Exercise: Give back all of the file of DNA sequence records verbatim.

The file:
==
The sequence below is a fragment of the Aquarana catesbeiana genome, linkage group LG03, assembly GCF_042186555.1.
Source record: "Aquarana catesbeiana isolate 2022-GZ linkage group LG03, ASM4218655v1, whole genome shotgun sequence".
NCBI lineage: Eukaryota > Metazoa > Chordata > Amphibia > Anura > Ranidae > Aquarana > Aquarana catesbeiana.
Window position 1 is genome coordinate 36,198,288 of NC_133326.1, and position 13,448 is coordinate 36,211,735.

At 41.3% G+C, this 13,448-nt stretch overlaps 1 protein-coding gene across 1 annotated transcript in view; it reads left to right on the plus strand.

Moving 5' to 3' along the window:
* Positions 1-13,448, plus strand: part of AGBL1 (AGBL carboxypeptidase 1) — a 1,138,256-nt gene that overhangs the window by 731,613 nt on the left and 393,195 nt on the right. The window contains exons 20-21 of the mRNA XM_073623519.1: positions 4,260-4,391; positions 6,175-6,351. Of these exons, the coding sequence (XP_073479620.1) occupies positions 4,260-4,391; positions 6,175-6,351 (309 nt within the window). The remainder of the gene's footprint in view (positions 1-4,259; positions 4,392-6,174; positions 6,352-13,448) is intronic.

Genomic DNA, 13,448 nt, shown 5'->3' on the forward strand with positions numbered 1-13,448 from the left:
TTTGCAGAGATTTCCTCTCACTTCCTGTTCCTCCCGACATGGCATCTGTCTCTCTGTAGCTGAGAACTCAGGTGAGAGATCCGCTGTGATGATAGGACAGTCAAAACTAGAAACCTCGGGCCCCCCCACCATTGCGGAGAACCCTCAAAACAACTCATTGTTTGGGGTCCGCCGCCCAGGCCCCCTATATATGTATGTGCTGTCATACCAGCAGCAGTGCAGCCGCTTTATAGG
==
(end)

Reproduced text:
The sequence below is a fragment of the Aquarana catesbeiana genome, linkage group LG03, assembly GCF_042186555.1.
Source record: "Aquarana catesbeiana isolate 2022-GZ linkage group LG03, ASM4218655v1, whole genome shotgun sequence".
NCBI lineage: Eukaryota > Metazoa > Chordata > Amphibia > Anura > Ranidae > Aquarana > Aquarana catesbeiana.
Window position 1 is genome coordinate 36,198,288 of NC_133326.1, and position 13,448 is coordinate 36,211,735.

At 41.3% G+C, this 13,448-nt stretch overlaps 1 protein-coding gene across 1 annotated transcript in view; it reads left to right on the plus strand.

Moving 5' to 3' along the window:
* Positions 1-13,448, plus strand: part of AGBL1 (AGBL carboxypeptidase 1) — a 1,138,256-nt gene that overhangs the window by 731,613 nt on the left and 393,195 nt on the right. The window contains exons 20-21 of the mRNA XM_073623519.1: positions 4,260-4,391; positions 6,175-6,351. Of these exons, the coding sequence (XP_073479620.1) occupies positions 4,260-4,391; positions 6,175-6,351 (309 nt within the window). The remainder of the gene's footprint in view (positions 1-4,259; positions 4,392-6,174; positions 6,352-13,448) is intronic.

Genomic DNA, 13,448 nt, shown 5'->3' on the forward strand with positions numbered 1-13,448 from the left:
TTTGCAGAGATTTCCTCTCACTTCCTGTTCCTCCCGACATGGCATCTGTCTCTCTGTAGCTGAGAACTCAGGTGAGAGATCCGCTGTGATGATAGGACAGTCAAAACTAGAAACCTCGGGCCCCCCCACCATTGCGGAGAACCCTCAAAACAACTCATTGTTTGGGGTCCGCCGCCCAGGCCCCCTATATATGTATGTGCTGTCATACCAGCAGCAGTGCAGCCGCTTTATAGG